Gluster does the sync part better than corosync. It's not an
active/passive failover system. It more all active. Gluster handles the
recovery once all nodes are back online.
That requires the client tool chain to understand that a write goes to
all storage devices not just the active one.
3.10 is a long term support release. Upgrading to 3.12 or 4 is not a
significant issue once a replacement for NFS-ganesha stabilizes.
Kernel NFS doesn't understand "write to two IP addresses". That's what
NFS-Ganesha does. The gluster-fuse client works but is slower than most
people like. I use the fuse process in my setup at work. Will be
changing to NFS-Ganesha as part of the upgrade to 3.10.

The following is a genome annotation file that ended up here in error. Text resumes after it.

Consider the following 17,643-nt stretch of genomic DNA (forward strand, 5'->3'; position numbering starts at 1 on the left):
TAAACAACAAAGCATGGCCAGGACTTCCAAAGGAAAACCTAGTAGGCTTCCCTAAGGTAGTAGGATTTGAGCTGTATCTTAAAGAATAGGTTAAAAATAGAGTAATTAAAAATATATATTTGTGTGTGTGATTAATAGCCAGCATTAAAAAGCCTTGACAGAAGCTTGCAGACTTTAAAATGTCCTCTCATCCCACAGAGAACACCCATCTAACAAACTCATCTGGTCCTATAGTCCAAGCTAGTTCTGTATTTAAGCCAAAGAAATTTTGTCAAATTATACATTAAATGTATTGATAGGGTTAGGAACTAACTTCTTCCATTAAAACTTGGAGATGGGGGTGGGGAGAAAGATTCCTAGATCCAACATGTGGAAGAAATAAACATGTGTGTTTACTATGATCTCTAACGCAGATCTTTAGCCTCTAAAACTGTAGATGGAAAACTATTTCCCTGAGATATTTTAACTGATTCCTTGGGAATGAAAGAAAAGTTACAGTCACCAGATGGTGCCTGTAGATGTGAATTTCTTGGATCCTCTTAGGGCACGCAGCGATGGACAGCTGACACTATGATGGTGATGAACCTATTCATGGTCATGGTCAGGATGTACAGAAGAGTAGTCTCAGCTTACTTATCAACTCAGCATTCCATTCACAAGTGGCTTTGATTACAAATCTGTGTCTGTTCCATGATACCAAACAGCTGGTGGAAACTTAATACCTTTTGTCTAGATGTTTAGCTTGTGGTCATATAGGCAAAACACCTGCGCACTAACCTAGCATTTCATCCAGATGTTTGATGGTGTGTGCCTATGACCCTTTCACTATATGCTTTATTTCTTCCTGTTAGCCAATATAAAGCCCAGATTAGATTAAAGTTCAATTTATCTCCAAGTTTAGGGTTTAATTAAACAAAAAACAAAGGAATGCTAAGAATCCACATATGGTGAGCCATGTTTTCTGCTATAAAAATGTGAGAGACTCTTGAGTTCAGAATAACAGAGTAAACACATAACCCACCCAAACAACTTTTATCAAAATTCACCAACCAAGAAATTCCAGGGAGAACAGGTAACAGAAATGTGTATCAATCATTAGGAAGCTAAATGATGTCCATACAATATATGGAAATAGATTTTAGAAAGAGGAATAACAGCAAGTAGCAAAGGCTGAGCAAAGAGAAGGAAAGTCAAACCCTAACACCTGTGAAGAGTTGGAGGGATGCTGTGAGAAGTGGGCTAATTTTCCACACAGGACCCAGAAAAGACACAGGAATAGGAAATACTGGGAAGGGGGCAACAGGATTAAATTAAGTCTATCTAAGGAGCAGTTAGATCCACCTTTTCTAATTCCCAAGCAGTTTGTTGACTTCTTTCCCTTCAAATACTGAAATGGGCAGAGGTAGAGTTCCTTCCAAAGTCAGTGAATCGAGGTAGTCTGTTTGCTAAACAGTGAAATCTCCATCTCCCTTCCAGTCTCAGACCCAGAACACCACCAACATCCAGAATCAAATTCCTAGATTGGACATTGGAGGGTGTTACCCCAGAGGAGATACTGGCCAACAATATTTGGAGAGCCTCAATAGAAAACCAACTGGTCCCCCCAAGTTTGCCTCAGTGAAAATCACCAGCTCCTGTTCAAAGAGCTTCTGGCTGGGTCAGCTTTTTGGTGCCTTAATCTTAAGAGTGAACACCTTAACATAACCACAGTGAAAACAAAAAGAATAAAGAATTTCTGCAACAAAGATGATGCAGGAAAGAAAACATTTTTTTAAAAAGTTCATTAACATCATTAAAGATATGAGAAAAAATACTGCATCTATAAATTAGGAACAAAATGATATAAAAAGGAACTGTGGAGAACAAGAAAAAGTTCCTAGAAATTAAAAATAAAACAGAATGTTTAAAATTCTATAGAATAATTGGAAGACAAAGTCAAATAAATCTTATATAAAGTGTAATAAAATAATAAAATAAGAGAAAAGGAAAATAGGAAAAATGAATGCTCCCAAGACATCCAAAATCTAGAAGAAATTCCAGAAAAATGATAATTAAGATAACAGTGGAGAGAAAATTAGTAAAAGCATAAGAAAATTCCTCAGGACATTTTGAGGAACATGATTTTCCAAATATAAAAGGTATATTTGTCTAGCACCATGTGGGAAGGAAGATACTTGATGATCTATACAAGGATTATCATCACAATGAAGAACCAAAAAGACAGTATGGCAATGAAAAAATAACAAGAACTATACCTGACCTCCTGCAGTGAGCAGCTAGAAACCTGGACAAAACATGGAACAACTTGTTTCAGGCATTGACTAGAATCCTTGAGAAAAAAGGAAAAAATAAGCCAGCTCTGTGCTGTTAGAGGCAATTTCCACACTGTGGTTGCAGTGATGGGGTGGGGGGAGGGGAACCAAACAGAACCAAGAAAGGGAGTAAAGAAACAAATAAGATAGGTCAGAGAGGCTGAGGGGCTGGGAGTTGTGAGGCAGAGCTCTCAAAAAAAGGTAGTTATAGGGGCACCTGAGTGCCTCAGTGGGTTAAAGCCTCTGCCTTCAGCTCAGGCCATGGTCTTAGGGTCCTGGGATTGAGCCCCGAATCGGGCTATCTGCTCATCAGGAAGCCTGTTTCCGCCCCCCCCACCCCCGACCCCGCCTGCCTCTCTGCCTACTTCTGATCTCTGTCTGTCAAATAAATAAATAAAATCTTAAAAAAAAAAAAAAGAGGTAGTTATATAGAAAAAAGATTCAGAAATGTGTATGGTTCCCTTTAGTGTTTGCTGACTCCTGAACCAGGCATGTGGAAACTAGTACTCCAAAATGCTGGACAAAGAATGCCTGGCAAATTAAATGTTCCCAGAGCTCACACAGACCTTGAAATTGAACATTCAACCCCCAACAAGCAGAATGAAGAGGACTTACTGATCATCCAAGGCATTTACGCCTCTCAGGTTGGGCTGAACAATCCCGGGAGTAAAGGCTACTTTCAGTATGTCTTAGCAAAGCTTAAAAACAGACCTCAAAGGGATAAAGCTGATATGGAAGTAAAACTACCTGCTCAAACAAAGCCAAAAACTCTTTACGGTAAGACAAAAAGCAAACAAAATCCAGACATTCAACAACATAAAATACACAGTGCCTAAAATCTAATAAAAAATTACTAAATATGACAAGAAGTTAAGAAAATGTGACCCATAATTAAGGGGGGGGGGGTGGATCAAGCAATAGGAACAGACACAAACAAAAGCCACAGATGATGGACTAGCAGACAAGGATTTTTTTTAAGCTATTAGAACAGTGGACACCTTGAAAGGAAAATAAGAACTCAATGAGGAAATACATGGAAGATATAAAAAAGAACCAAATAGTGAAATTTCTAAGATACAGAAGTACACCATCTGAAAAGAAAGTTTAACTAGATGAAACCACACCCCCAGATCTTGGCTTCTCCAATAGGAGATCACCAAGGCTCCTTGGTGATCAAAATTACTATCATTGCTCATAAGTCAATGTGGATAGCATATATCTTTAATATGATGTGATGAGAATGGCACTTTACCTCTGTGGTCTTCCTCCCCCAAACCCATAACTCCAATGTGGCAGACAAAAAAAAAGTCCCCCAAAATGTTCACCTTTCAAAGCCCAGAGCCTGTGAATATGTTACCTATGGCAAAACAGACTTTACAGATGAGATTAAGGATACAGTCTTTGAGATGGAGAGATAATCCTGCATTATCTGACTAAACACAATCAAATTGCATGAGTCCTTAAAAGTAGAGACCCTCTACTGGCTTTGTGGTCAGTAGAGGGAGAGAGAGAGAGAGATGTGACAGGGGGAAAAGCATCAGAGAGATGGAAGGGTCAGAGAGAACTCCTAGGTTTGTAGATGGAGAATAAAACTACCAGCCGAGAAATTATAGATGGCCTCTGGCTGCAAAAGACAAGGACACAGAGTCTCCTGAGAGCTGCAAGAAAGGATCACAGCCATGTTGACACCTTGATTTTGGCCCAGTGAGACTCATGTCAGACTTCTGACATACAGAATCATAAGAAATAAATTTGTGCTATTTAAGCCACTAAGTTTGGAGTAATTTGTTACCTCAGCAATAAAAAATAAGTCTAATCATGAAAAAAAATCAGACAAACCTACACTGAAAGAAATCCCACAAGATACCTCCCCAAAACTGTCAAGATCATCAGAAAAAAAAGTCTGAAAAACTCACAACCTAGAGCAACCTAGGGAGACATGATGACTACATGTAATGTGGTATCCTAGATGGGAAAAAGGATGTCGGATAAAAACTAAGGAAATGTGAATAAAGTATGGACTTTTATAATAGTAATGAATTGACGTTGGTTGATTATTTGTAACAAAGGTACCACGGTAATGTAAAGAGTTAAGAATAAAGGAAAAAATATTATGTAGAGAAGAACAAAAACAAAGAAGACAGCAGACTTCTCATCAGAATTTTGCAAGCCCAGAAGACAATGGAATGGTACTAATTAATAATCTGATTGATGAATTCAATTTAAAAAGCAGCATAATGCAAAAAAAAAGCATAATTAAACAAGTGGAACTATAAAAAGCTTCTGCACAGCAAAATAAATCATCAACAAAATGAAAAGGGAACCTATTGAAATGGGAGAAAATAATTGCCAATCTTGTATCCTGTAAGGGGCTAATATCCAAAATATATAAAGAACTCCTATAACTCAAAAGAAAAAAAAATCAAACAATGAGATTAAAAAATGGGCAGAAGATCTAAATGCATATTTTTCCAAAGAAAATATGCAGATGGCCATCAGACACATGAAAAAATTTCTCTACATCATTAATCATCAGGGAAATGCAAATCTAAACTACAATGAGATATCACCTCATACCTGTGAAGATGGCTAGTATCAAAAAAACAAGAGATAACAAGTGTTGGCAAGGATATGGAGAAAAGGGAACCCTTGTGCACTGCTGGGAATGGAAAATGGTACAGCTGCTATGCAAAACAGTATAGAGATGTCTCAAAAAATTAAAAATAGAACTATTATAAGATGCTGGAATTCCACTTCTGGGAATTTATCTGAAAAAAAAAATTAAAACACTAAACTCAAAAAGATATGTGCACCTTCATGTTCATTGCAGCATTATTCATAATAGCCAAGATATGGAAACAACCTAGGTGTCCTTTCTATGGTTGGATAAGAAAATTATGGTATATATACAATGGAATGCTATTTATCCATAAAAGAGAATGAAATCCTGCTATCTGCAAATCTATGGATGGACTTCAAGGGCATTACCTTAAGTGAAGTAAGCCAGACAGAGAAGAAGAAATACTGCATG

On Wed, 2018-03-07 at 14:50 -0500, Ben Mason wrote:
> I'm designing a 2-node, HA NAS that must support NFS. I had planned
> on using GlusterFS native NFS until I saw that it is being
> deprecated. Then, I was going to use GlusterFS + NFS-Ganesha until I
> saw that the Ganesha HA support ended after 3.10 and its replacement
> is still a WIP. So, I landed on GlusterFS + kernel NFS + corosync &
> pacemaker, which seems to work quite well. Are there any performance
> issues or other concerns with using GlusterFS as a replication layer
> and kernel NFS on top of that?
> Gluster-users mailing list
James P. Kinney III
Every time you stop a school, you will have to build a jail. What you
gain at one end you lose at the other. It's like feeding a dog on his
own tail. It won't fatten the dog.
- Speech 11/23/1900 Mark Twain
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